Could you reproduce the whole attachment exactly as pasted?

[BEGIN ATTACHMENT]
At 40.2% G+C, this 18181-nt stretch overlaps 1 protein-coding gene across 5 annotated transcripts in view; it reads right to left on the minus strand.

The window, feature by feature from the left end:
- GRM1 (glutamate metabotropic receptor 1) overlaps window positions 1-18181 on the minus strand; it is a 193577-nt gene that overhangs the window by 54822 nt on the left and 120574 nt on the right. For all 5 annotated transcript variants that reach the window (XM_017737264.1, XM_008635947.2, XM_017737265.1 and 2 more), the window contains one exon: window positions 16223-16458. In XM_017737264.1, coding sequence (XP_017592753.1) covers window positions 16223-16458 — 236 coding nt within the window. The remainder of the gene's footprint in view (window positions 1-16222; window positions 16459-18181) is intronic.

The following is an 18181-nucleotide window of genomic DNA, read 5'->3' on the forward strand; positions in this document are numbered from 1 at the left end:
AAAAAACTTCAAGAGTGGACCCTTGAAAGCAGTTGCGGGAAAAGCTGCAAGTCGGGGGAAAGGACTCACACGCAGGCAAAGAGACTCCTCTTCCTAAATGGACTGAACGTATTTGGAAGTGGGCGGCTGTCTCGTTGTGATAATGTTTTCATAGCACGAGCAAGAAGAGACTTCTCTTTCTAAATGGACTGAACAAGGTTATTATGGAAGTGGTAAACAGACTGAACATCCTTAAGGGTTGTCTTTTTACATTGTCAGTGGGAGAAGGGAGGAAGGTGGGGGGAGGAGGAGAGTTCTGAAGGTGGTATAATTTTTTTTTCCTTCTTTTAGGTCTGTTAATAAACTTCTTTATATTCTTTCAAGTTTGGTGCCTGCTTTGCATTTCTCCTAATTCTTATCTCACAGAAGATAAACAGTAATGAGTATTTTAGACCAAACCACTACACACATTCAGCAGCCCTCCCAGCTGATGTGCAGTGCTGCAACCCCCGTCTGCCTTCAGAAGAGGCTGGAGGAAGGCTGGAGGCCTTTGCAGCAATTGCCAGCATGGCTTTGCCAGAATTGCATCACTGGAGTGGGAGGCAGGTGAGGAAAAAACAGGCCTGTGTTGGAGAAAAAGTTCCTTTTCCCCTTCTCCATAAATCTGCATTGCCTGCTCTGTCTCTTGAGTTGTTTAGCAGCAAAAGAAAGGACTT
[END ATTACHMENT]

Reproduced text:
At 40.2% G+C, this 18181-nt stretch overlaps 1 protein-coding gene across 5 annotated transcripts in view; it reads right to left on the minus strand.

The window, feature by feature from the left end:
- GRM1 (glutamate metabotropic receptor 1) overlaps window positions 1-18181 on the minus strand; it is a 193577-nt gene that overhangs the window by 54822 nt on the left and 120574 nt on the right. For all 5 annotated transcript variants that reach the window (XM_017737264.1, XM_008635947.2, XM_017737265.1 and 2 more), the window contains one exon: window positions 16223-16458. In XM_017737264.1, coding sequence (XP_017592753.1) covers window positions 16223-16458 — 236 coding nt within the window. The remainder of the gene's footprint in view (window positions 1-16222; window positions 16459-18181) is intronic.

The following is an 18181-nucleotide window of genomic DNA, read 5'->3' on the forward strand; positions in this document are numbered from 1 at the left end:
AAAAAACTTCAAGAGTGGACCCTTGAAAGCAGTTGCGGGAAAAGCTGCAAGTCGGGGGAAAGGACTCACACGCAGGCAAAGAGACTCCTCTTCCTAAATGGACTGAACGTATTTGGAAGTGGGCGGCTGTCTCGTTGTGATAATGTTTTCATAGCACGAGCAAGAAGAGACTTCTCTTTCTAAATGGACTGAACAAGGTTATTATGGAAGTGGTAAACAGACTGAACATCCTTAAGGGTTGTCTTTTTACATTGTCAGTGGGAGAAGGGAGGAAGGTGGGGGGAGGAGGAGAGTTCTGAAGGTGGTATAATTTTTTTTTCCTTCTTTTAGGTCTGTTAATAAACTTCTTTATATTCTTTCAAGTTTGGTGCCTGCTTTGCATTTCTCCTAATTCTTATCTCACAGAAGATAAACAGTAATGAGTATTTTAGACCAAACCACTACACACATTCAGCAGCCCTCCCAGCTGATGTGCAGTGCTGCAACCCCCGTCTGCCTTCAGAAGAGGCTGGAGGAAGGCTGGAGGCCTTTGCAGCAATTGCCAGCATGGCTTTGCCAGAATTGCATCACTGGAGTGGGAGGCAGGTGAGGAAAAAACAGGCCTGTGTTGGAGAAAAAGTTCCTTTTCCCCTTCTCCATAAATCTGCATTGCCTGCTCTGTCTCTTGAGTTGTTTAGCAGCAAAAGAAAGGACTT